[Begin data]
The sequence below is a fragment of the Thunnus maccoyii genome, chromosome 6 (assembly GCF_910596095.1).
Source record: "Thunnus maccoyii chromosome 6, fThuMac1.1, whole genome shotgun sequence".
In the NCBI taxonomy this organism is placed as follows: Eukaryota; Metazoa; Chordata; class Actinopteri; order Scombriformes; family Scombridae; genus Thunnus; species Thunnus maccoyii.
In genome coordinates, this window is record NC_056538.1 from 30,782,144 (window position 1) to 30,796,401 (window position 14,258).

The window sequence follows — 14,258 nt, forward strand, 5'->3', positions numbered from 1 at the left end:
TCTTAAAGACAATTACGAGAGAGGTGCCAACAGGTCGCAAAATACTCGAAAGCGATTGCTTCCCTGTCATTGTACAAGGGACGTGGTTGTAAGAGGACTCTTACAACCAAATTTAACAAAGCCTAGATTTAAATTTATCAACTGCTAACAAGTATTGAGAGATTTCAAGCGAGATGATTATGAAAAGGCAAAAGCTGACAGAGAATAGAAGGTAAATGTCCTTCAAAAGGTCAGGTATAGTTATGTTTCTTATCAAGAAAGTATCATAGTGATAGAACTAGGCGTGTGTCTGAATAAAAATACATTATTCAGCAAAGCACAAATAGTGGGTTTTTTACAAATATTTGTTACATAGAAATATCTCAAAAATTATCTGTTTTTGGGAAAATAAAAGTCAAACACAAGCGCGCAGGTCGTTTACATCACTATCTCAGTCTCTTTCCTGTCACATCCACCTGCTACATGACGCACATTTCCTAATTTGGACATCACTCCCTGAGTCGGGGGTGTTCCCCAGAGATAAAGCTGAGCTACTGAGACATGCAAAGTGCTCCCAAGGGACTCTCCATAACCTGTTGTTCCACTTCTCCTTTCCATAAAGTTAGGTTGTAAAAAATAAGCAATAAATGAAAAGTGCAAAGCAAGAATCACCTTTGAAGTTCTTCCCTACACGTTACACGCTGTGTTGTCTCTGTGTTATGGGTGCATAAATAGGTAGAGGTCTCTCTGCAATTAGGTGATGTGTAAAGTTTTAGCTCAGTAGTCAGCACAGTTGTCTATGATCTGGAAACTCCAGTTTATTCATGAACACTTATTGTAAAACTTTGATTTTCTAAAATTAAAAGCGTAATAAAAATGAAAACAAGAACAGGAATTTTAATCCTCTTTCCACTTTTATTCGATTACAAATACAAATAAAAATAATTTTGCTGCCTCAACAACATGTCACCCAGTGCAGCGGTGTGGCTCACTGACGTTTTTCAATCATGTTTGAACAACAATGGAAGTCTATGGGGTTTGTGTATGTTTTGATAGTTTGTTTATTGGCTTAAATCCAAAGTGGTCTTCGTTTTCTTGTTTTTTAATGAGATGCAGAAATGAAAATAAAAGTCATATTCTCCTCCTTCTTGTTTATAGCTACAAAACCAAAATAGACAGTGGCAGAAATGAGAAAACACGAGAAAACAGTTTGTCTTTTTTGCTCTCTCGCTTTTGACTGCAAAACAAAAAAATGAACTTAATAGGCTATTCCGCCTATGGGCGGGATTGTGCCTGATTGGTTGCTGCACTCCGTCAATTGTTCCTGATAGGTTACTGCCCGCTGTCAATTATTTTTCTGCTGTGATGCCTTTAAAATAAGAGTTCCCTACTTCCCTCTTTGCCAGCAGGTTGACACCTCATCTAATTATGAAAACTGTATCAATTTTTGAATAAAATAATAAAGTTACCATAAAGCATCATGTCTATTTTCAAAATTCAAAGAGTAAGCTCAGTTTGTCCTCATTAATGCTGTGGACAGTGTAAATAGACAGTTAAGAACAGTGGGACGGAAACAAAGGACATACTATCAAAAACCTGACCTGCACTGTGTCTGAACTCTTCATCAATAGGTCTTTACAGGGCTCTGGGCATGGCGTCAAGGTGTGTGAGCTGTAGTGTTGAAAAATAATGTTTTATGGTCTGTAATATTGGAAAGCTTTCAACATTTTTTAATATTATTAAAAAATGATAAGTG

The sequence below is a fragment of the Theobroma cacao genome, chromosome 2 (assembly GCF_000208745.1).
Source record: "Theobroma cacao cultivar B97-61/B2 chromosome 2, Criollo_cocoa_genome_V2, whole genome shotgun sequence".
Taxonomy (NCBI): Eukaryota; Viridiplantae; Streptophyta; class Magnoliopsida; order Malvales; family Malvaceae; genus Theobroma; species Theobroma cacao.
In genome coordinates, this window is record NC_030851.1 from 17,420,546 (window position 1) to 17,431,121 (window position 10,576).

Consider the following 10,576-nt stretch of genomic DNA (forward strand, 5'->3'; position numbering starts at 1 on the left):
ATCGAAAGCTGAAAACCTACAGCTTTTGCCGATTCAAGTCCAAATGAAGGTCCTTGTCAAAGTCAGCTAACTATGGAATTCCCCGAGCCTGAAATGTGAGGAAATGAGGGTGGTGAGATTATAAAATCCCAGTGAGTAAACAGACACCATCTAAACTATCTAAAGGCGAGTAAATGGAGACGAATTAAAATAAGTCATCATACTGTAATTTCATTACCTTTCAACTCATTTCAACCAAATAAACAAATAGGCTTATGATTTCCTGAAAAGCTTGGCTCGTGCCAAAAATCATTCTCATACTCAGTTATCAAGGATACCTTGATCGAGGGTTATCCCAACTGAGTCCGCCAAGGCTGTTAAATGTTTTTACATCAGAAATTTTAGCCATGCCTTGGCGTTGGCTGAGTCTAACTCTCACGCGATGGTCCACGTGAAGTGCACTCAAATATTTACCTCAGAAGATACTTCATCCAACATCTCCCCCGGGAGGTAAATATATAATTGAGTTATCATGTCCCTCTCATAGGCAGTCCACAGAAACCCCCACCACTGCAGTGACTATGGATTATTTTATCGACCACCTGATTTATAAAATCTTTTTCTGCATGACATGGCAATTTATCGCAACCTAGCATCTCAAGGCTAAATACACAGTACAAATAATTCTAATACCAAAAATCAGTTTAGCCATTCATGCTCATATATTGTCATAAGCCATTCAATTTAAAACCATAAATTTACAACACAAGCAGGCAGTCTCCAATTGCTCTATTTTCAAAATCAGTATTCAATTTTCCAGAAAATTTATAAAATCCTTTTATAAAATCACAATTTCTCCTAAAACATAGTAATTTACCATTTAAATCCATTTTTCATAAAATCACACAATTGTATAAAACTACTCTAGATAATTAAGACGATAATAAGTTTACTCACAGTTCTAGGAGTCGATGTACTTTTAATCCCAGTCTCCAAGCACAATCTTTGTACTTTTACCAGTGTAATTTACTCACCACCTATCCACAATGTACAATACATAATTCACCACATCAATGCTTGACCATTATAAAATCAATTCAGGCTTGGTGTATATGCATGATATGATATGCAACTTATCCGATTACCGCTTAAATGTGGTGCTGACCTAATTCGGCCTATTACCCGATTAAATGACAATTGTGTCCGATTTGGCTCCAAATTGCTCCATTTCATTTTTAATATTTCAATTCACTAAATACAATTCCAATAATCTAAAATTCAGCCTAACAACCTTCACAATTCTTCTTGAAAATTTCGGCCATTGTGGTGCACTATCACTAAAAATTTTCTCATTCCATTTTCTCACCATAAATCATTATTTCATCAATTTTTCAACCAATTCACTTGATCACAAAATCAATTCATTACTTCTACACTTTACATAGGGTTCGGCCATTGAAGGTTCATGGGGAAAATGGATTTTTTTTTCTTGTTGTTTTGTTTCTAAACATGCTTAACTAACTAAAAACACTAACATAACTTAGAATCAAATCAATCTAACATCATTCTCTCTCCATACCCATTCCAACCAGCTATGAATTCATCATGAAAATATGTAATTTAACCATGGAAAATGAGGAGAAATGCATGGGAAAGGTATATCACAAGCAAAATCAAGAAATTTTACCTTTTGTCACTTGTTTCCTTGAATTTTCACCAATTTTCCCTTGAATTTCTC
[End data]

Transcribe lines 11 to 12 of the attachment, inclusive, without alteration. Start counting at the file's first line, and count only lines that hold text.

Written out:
Consider the following 10,576-nt stretch of genomic DNA (forward strand, 5'->3'; position numbering starts at 1 on the left):
ATCGAAAGCTGAAAACCTACAGCTTTTGCCGATTCAAGTCCAAATGAAGGTCCTTGTCAAAGTCAGCTAACTATGGAATTCCCCGAGCCTGAAATGTGAGGAAATGAGGGTGGTGAGATTATAAAATCCCAGTGAGTAAACAGACACCATCTAAACTATCTAAAGGCGAGTAAATGGAGACGAATTAAAATAAGTCATCATACTGTAATTTCATTACCTTTCAACTCATTTCAACCAAATAAACAAATAGGCTTATGATTTCCTGAAAAGCTTGGCTCGTGCCAAAAATCATTCTCATACTCAGTTATCAAGGATACCTTGATCGAGGGTTATCCCAACTGAGTCCGCCAAGGCTGTTAAATGTTTTTACATCAGAAATTTTAGCCATGCCTTGGCGTTGGCTGAGTCTAACTCTCACGCGATGGTCCACGTGAAGTGCACTCAAATATTTACCTCAGAAGATACTTCATCCAACATCTCCCCCGGGAGGTAAATATATAATTGAGTTATCATGTCCCTCTCATAGGCAGTCCACAGAAACCCCCACCACTGCAGTGACTATGGATTATTTTATCGACCACCTGATTTATAAAATCTTTTTCTGCATGACATGGCAATTTATCGCAACCTAGCATCTCAAGGCTAAATACACAGTACAAATAATTCTAATACCAAAAATCAGTTTAGCCATTCATGCTCATATATTGTCATAAGCCATTCAATTTAAAACCATAAATTTACAACACAAGCAGGCAGTCTCCAATTGCTCTATTTTCAAAATCAGTATTCAATTTTCCAGAAAATTTATAAAATCCTTTTATAAAATCACAATTTCTCCTAAAACATAGTAATTTACCATTTAAATCCATTTTTCATAAAATCACACAATTGTATAAAACTACTCTAGATAATTAAGACGATAATAAGTTTACTCACAGTTCTAGGAGTCGATGTACTTTTAATCCCAGTCTCCAAGCACAATCTTTGTACTTTTACCAGTGTAATTTACTCACCACCTATCCACAATGTACAATACATAATTCACCACATCAATGCTTGACCATTATAAAATCAATTCAGGCTTGGTGTATATGCATGATATGATATGCAACTTATCCGATTACCGCTTAAATGTGGTGCTGACCTAATTCGGCCTATTACCCGATTAAATGACAATTGTGTCCGATTTGGCTCCAAATTGCTCCATTTCATTTTTAATATTTCAATTCACTAAATACAATTCCAATAATCTAAAATTCAGCCTAACAACCTTCACAATTCTTCTTGAAAATTTCGGCCATTGTGGTGCACTATCACTAAAAATTTTCTCATTCCATTTTCTCACCATAAATCATTATTTCATCAATTTTTCAACCAATTCACTTGATCACAAAATCAATTCATTACTTCTACACTTTACATAGGGTTCGGCCATTGAAGGTTCATGGGGAAAATGGATTTTTTTTTCTTGTTGTTTTGTTTCTAAACATGCTTAACTAACTAAAAACACTAACATAACTTAGAATCAAATCAATCTAACATCATTCTCTCTCCATACCCATTCCAACCAGCTATGAATTCATCATGAAAATATGTAATTTAACCATGGAAAATGAGGAGAAATGCATGGGAAAGGTATATCACAAGCAAAATCAAGAAATTTTACCTTTTGTCACTTGTTTCCTTGAATTTTCACCAATTTTCCCTTGAATTTCTC